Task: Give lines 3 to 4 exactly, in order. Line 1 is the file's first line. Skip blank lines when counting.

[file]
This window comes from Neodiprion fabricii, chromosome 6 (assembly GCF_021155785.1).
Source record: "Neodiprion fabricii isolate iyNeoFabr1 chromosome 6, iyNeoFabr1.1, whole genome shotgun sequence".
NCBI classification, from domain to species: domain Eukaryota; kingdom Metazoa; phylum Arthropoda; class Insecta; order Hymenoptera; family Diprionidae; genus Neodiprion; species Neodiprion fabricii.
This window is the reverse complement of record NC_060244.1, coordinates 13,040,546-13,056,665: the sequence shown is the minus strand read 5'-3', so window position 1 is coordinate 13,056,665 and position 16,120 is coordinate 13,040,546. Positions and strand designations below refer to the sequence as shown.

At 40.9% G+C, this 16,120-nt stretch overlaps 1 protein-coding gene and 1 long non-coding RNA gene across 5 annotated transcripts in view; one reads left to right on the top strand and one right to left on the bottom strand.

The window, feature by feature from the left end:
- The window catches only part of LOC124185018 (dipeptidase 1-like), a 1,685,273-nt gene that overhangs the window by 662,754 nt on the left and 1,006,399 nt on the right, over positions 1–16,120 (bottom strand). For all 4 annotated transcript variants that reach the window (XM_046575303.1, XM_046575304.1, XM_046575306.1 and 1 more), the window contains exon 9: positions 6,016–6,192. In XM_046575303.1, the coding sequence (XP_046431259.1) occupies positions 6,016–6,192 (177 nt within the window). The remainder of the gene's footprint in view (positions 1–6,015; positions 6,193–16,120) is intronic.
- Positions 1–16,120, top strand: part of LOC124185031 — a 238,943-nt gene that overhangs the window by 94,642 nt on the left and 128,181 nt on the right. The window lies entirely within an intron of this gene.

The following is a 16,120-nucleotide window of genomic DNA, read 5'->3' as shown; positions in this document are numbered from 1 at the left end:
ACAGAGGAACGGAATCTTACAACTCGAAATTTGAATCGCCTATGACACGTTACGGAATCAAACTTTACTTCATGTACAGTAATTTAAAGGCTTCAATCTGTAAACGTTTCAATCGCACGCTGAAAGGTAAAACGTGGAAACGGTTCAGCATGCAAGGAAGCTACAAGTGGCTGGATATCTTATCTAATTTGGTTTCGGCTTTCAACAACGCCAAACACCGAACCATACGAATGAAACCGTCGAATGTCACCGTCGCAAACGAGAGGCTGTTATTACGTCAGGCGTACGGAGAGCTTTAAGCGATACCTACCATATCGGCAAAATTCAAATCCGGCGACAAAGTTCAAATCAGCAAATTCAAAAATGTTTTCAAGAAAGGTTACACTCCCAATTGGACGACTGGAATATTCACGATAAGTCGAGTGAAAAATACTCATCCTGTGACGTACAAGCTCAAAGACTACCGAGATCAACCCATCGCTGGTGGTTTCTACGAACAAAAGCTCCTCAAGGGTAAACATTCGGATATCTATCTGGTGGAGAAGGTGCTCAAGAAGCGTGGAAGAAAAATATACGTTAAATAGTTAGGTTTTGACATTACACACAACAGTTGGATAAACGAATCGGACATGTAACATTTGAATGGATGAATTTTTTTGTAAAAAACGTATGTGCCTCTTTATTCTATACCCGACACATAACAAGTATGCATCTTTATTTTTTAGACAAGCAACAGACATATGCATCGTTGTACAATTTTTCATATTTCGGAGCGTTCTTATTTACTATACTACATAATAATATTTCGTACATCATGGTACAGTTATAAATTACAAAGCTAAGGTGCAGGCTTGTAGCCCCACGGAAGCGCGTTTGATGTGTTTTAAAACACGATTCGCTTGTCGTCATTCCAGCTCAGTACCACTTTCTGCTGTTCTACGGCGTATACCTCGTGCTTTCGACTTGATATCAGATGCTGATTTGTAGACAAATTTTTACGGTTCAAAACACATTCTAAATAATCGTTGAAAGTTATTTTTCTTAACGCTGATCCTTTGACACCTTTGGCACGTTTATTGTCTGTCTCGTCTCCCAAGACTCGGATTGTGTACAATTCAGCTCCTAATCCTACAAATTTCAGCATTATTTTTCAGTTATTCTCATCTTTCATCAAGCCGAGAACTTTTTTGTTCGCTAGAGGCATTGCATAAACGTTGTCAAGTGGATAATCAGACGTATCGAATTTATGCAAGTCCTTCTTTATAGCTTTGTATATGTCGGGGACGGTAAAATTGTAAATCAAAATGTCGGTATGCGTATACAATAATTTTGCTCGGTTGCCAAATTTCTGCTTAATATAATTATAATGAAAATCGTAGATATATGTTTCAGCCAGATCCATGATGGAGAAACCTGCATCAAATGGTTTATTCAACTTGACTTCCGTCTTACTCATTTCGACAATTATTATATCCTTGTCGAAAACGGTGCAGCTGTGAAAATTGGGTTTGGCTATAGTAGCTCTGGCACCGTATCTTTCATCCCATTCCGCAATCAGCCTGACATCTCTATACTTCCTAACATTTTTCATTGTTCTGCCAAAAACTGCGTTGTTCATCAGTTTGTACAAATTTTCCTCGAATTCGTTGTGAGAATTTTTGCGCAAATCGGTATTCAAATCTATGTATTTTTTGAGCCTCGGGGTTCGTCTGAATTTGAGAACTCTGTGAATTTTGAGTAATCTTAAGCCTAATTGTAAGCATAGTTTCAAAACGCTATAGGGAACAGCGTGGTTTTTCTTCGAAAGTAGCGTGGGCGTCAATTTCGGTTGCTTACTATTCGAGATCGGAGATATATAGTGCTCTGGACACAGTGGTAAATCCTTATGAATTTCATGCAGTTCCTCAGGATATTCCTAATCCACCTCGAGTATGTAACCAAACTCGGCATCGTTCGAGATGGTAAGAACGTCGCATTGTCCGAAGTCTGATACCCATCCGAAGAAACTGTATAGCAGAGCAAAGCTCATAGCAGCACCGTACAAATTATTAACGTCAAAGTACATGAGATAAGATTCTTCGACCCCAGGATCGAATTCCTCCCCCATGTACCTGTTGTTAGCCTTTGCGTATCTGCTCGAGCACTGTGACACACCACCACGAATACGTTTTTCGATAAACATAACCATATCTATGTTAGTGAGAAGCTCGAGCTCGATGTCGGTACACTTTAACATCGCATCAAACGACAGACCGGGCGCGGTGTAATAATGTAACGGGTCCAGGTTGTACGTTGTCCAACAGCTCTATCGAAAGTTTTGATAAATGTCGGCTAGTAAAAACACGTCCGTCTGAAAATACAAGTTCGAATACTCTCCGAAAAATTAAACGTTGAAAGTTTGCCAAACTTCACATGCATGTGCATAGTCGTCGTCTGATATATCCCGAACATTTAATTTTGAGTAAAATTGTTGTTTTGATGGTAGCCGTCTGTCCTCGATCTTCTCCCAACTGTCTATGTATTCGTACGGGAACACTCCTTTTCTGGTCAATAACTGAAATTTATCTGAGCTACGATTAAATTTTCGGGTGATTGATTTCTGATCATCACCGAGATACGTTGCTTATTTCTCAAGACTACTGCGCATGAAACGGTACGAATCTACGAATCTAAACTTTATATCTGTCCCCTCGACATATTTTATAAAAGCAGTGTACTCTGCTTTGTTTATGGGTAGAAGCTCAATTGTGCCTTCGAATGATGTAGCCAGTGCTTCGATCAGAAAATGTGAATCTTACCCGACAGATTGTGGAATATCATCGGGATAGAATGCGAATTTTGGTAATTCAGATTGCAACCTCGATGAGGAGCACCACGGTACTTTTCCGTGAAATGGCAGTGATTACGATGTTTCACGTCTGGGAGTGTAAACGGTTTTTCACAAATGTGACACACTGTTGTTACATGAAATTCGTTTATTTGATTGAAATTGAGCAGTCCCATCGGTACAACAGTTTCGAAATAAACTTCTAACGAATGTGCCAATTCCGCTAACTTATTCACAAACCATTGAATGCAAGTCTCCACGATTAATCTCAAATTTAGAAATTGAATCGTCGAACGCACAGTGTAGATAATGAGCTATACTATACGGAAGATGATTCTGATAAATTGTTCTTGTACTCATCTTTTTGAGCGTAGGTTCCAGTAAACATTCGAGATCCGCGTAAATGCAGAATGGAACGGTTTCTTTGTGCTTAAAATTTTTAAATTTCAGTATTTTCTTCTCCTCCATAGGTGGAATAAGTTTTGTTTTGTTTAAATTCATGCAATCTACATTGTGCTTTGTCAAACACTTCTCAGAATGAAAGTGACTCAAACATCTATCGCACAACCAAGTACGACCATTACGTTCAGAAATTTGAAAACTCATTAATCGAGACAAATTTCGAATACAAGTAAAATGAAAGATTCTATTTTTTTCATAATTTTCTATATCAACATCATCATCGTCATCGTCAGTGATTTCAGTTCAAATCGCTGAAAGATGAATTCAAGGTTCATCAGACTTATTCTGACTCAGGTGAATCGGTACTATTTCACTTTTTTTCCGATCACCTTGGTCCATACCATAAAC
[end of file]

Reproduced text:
NCBI classification, from domain to species: domain Eukaryota; kingdom Metazoa; phylum Arthropoda; class Insecta; order Hymenoptera; family Diprionidae; genus Neodiprion; species Neodiprion fabricii.
This window is the reverse complement of record NC_060244.1, coordinates 13,040,546-13,056,665: the sequence shown is the minus strand read 5'-3', so window position 1 is coordinate 13,056,665 and position 16,120 is coordinate 13,040,546. Positions and strand designations below refer to the sequence as shown.